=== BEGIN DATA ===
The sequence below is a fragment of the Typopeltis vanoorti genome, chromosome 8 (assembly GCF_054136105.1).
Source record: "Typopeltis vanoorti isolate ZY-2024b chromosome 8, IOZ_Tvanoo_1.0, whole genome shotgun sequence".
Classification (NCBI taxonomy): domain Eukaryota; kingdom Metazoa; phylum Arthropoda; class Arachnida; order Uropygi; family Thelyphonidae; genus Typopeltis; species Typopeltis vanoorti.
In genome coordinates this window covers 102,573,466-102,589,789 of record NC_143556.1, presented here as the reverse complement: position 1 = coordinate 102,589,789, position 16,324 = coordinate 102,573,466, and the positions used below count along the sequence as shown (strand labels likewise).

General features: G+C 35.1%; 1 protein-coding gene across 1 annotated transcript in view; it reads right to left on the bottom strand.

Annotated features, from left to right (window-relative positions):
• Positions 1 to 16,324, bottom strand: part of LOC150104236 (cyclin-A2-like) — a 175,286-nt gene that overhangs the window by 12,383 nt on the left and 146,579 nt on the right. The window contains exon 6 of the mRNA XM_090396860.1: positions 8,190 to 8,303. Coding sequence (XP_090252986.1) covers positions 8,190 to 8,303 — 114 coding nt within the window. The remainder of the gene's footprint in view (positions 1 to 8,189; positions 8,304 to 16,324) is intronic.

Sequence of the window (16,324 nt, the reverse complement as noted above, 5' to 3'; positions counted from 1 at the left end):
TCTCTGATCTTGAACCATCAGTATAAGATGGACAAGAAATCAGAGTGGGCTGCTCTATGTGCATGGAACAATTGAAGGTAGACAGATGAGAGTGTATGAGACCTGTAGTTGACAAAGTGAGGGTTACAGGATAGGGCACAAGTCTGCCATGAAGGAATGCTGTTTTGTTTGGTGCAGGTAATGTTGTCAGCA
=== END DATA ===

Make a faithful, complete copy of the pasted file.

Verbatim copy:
The sequence below is a fragment of the Typopeltis vanoorti genome, chromosome 8 (assembly GCF_054136105.1).
Source record: "Typopeltis vanoorti isolate ZY-2024b chromosome 8, IOZ_Tvanoo_1.0, whole genome shotgun sequence".
Classification (NCBI taxonomy): domain Eukaryota; kingdom Metazoa; phylum Arthropoda; class Arachnida; order Uropygi; family Thelyphonidae; genus Typopeltis; species Typopeltis vanoorti.
In genome coordinates this window covers 102,573,466-102,589,789 of record NC_143556.1, presented here as the reverse complement: position 1 = coordinate 102,589,789, position 16,324 = coordinate 102,573,466, and the positions used below count along the sequence as shown (strand labels likewise).

General features: G+C 35.1%; 1 protein-coding gene across 1 annotated transcript in view; it reads right to left on the bottom strand.

Annotated features, from left to right (window-relative positions):
• Positions 1 to 16,324, bottom strand: part of LOC150104236 (cyclin-A2-like) — a 175,286-nt gene that overhangs the window by 12,383 nt on the left and 146,579 nt on the right. The window contains exon 6 of the mRNA XM_090396860.1: positions 8,190 to 8,303. Coding sequence (XP_090252986.1) covers positions 8,190 to 8,303 — 114 coding nt within the window. The remainder of the gene's footprint in view (positions 1 to 8,189; positions 8,304 to 16,324) is intronic.

Sequence of the window (16,324 nt, the reverse complement as noted above, 5' to 3'; positions counted from 1 at the left end):
TCTCTGATCTTGAACCATCAGTATAAGATGGACAAGAAATCAGAGTGGGCTGCTCTATGTGCATGGAACAATTGAAGGTAGACAGATGAGAGTGTATGAGACCTGTAGTTGACAAAGTGAGGGTTACAGGATAGGGCACAAGTCTGCCATGAAGGAATGCTGTTTTGTTTGGTGCAGGTAATGTTGTCAGCA